Thompson SFP House Detail

Cross-section of frost-protected shallow foundation for 12" truss-wall framing system.

Views: 481

Comment

You need to be a member of Home Energy Pros to add comments!

Join Home Energy Pros

Comment by Robert Riversong on September 6, 2012 at 10:52am

I forgot to include the BSC link: http://www.buildingscience.com/documents/insights/bsi-003-concrete-...

The other consideration is the very high global warming potential of XPS, for which a new analysis by Alex Wilson and friends shows becomes worse over its lifetime at more than about R-15-20.

http://www2.buildinggreen.com/blogs/insulation-keep-us-warm-not-war...

http://www2.buildinggreen.com/content/global-warming-potential-insu...

Comment by Robert Riversong on September 6, 2012 at 10:47am

David,

This represents a balance between minimizing heat loss from a radiant slab into the ground and allowing sufficient downward heat loss to maintain the foundation as frost-proof (as well as moderately earth-coupling the house to the ground in the event of prolonged periods without supplemental heat, such as power outages or winter vacations).

Most proponents of superinsulated building would put more than R-10 under the slab, particularly a heated slab, with Passive House folks sometimes using as much as R-40. So I consider 2" XPS a minimum for this application, which includes FPSF, radiant and solar thermal mass slab.

Comment by David Williams on September 6, 2012 at 9:48am

Extruded (of course).  I also like the way that you achieve the R15 edge requirement.  I have modeled energy loss comparing 2" XPS with 1" XPS in well drained + soils climate zone 6. and have reservations about the added cost of 2" under the slab.  Knowing that you only get 1 shot at getting this right, I wonder what you thoughts are and where you would draw the line between 1" & 2".

Can you offer a link to the Building Science Corp reference?

Comment by Robert Riversong on September 6, 2012 at 9:18am

David,

Yes, that should have been noted in the section. I use a Tu-Tuf 4 mil laminated vapor barrier that is designed for sub-slab applications and is highly tear-resistant. All seams are taped, as well as all seams of the XPS (not EPS) insulation board.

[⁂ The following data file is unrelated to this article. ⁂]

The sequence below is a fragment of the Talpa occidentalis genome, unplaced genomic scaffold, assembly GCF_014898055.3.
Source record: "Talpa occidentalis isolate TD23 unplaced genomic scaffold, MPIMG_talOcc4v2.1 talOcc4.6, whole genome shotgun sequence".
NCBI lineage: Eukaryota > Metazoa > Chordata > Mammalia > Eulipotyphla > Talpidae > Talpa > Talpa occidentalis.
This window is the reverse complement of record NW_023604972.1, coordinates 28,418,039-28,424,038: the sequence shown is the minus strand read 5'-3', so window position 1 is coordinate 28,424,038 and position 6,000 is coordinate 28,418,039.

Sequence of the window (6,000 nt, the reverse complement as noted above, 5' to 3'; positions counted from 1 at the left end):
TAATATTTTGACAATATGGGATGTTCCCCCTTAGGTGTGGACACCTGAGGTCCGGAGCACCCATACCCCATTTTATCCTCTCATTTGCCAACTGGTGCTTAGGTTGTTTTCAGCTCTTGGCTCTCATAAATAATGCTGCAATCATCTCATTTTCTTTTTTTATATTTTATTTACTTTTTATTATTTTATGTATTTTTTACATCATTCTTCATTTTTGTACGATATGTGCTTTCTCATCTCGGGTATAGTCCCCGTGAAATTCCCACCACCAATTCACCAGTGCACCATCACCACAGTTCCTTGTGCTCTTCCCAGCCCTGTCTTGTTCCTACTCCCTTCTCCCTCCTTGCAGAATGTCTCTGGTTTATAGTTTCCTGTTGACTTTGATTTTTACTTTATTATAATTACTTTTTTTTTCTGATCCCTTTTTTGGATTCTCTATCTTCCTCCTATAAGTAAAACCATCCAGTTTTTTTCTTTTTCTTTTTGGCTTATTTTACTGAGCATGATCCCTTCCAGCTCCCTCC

It is a bad idea to put any "reservoir" layer of sand between the vapor barrier and the slab - Building Science Corp addresses this - as it is likely to create moisture problems. The slab finisher loves it because he can power trowel the slab and get home to his Budweiser sooner, but a vapor barrier does not cause slab cracking or curling.

Comment by David Williams on September 6, 2012 at 8:56am

Do you have a moisture barrier below the slabs' EPS?  I have found that a 1" layer of sand, placed over the EPS helped to protect both the insulation and vapor barrier.  This may have also provided some amount of moisture control during the curing phase.  I have had concrete contractors exclaim that slabs poured over EPS are very prone to cracking because of the way the the moisture escapes form the curing slab.

I have not had these cracking issues, on the radiant heated slabs that I have done over the past 30 years, but I have seen them in slabs that did not have proper edge insulation. 

Forum Discussions

What causes a temperature plane in a home

Started by Energy Wise Solutions in HVAC. Last reply by Eric Kjelshus 19 hours ago. 9 Replies

Solar panel leasing

Started by Luis Hernandez in General Forum. Last reply by John Nicholas 19 hours ago. 15 Replies

Factory built Net Zero

Started by Steven Lefler in General Forum. Last reply by Steven Lefler May 18. 3 Replies

Latest Activity

Chad Nicholson is now a member of Home Energy Pros
13 hours ago
Eric Kjelshus replied to Energy Wise Solutions's discussion What causes a temperature plane in a home
"Hot air goes up and cool air goes down.   I put in returns high and low.  In summer use…"
19 hours ago
John Nicholas replied to Luis Hernandez's discussion Solar panel leasing
"The variables in buying a solar panel installation: Equipment -  Length of all Guarantees,…"
19 hours ago
Richard Drohan liked Brian Sipp's discussion Minneapolis Duct Blaster System with DG-700 For Sale
yesterday

Photos

Loading…
  • Add Photos
  • View All

© 2017   Created by Lawrence Berkeley National Laboratory.   Powered by

Badges  |  Report an Issue  |  Terms of Service